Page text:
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U.S. Probes Insider Trading Tied To OPEC+ Oil Deal

The U.S. Commodity Futures Trading Commission (CFTC) is investigating whether non-American traders had obtained insider information about Russia’s position in the OPEC+ negotiations last month, which they may have later illegally used to bet on crude oil futures, Bloomberg reported, citing two people with direct knowledge of the issue.  

Under the Dodd-Frank Act of 2010, it is illegal to profit on the markets from leaked government information.  

The CFTC probe was opened before Monday’s 300% price crash of the WTI Crude May futures contract, which slipped into negative territory for the first time ever, according to Bloomberg’s sources. 

The regulator’s investigation is focused on whether the traders involved had obtained non-public information about Russia’s position during the one-month long oil price war with Saudi Arabia after the collapse of the previous OPEC+ deal in early March.

Between early March and early April, Russia and Saudi Arabia were in an oil price war that further depressed oil prices already hit by the demand collapse in the pandemic, after Moscow refused to back a total 1.5 million bpd cut from OPEC+. A month later, the Saudis and the Russians, along with the other members of the OPEC+ group, agreed to remove 9.7 million bpd from the market in May and June to try to counter the growing glut.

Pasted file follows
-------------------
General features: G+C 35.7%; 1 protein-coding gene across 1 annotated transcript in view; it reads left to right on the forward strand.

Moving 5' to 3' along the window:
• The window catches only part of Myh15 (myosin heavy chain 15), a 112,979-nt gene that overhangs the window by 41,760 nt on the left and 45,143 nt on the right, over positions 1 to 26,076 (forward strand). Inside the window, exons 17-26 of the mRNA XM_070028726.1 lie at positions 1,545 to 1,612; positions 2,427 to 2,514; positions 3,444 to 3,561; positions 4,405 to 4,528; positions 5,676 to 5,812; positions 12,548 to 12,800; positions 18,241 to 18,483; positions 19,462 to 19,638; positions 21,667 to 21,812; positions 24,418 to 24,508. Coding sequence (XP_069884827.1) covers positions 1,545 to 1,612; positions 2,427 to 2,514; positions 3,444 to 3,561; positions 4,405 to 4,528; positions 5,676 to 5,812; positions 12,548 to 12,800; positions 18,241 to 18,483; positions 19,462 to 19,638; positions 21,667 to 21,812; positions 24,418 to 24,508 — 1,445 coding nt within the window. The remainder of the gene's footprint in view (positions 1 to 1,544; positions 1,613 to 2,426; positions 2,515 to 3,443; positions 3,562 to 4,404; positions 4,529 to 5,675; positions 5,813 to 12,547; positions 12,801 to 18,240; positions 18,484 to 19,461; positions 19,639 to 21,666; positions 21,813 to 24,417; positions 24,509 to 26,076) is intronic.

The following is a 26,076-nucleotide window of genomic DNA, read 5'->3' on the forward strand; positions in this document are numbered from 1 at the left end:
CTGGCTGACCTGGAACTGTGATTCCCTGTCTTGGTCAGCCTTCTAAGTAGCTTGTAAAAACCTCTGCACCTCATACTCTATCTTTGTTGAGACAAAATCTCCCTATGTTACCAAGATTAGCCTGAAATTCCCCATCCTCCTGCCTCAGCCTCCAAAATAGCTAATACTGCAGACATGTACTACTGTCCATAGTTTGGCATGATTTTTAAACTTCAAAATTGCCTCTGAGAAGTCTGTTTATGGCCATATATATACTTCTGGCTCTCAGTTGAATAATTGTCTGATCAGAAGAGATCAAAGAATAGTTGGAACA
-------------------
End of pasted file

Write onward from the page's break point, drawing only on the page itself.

As per Bloomberg’s sources, the individuals under investigation are not Russian government officials and do not have a prior history of trading futures. One of the sources, however, told Bloomberg that the entities that had placed the crude oil price wagers employ people with ties to the Kremlin.

The UK Financial Conduct Authority (FCA) has also opened an investigation into suspicious crude futures trades for the same reason—suspecting that non-public information about Russia’s oil strategy and discussions with other oil-producing countries may have been leaked to traders who may have later used it to illegally bet on crude prices.

“We saw the reports and we don’t know how credible they are,” Dmitry Peskov, Vladimir Putin’s press secretary, said on Thursday, as quoted by Reuters.  

By Tsvetana Paraskova for Oilprice.com

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